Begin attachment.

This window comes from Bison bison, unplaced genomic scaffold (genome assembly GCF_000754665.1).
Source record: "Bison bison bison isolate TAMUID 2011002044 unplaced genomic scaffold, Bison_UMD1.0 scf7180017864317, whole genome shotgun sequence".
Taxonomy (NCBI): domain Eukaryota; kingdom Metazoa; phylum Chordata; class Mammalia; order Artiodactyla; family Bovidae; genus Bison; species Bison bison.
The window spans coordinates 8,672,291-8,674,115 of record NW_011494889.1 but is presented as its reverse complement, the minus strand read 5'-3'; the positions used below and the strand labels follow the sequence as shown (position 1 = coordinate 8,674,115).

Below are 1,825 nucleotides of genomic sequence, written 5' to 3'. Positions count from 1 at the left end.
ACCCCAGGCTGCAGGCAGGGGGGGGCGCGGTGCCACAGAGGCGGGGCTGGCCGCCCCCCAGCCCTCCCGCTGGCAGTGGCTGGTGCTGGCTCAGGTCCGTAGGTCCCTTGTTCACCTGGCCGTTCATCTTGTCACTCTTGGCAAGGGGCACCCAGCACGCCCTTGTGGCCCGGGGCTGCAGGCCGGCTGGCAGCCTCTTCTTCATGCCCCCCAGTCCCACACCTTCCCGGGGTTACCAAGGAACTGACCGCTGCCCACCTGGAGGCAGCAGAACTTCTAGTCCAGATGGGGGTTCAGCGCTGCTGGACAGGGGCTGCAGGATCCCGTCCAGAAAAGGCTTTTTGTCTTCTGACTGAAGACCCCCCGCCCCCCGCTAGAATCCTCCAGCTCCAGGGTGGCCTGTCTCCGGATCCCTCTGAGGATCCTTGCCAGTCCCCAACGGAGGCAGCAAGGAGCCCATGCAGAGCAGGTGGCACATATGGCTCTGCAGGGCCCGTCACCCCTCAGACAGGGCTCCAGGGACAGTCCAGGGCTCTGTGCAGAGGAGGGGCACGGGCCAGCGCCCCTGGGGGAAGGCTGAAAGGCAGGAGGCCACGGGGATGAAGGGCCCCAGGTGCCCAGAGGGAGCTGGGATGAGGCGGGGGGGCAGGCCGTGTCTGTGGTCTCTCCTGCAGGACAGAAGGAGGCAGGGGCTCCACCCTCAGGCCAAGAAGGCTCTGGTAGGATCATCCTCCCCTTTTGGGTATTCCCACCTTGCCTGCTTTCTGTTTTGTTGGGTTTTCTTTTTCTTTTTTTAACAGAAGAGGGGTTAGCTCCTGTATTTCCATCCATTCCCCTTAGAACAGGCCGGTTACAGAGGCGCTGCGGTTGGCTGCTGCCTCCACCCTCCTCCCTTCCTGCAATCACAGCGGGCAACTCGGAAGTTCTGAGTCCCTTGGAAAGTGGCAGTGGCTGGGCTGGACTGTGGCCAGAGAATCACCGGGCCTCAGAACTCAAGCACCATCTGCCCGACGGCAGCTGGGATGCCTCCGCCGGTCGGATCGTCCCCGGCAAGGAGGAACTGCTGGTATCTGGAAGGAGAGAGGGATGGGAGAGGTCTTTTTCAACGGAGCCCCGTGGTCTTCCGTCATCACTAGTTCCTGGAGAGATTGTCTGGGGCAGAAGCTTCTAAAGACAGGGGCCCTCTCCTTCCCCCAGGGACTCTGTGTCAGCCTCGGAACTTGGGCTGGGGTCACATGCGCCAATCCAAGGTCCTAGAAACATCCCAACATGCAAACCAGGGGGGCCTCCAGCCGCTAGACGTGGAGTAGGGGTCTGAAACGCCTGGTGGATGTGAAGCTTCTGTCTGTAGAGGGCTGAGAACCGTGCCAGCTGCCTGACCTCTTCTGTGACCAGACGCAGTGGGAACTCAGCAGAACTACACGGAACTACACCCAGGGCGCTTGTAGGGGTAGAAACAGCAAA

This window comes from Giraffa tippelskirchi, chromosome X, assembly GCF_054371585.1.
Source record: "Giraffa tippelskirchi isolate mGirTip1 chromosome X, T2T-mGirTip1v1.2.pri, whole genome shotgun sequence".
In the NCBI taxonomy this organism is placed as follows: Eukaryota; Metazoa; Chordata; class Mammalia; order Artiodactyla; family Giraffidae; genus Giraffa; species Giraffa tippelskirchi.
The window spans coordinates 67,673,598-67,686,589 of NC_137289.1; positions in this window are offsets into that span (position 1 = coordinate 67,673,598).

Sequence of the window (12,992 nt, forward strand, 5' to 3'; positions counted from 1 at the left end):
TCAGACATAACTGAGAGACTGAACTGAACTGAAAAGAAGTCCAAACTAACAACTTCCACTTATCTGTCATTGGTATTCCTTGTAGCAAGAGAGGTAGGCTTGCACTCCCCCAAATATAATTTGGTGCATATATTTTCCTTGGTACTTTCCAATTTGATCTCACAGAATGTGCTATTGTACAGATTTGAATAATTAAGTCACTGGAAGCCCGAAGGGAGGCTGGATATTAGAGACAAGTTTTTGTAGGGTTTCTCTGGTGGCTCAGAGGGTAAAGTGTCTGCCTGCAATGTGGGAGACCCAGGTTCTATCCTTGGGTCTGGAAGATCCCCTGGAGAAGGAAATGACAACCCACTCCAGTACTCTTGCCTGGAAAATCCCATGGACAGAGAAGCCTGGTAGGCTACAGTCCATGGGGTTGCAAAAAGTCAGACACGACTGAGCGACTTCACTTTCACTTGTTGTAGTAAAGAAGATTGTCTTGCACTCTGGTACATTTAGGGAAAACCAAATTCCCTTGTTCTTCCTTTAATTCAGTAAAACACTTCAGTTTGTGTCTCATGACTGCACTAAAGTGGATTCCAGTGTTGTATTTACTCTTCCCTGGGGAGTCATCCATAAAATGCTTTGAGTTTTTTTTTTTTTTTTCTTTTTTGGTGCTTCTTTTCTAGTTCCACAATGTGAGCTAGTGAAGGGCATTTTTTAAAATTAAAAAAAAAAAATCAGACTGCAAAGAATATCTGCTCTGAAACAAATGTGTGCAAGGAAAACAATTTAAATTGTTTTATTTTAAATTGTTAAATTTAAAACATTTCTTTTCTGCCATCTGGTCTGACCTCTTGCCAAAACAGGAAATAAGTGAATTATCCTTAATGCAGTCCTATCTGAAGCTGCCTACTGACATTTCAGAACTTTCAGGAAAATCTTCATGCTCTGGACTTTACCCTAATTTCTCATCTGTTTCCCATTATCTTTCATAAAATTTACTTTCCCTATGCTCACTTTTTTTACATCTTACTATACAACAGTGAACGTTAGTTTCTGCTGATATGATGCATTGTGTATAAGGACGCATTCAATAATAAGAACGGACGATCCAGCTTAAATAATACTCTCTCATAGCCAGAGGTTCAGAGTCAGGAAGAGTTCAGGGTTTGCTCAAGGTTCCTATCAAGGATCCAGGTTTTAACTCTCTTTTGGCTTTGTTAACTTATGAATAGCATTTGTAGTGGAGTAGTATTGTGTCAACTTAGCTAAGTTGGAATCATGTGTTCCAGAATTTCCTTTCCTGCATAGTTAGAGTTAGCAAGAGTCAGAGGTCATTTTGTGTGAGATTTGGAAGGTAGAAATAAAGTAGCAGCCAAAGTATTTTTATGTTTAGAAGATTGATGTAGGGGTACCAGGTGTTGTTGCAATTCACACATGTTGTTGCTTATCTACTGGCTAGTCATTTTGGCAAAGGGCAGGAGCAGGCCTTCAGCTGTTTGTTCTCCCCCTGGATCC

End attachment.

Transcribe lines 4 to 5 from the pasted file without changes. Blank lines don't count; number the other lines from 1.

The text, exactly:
The window spans coordinates 8,672,291-8,674,115 of record NW_011494889.1 but is presented as its reverse complement, the minus strand read 5'-3'; the positions used below and the strand labels follow the sequence as shown (position 1 = coordinate 8,674,115).

Below are 1,825 nucleotides of genomic sequence, written 5' to 3'. Positions count from 1 at the left end.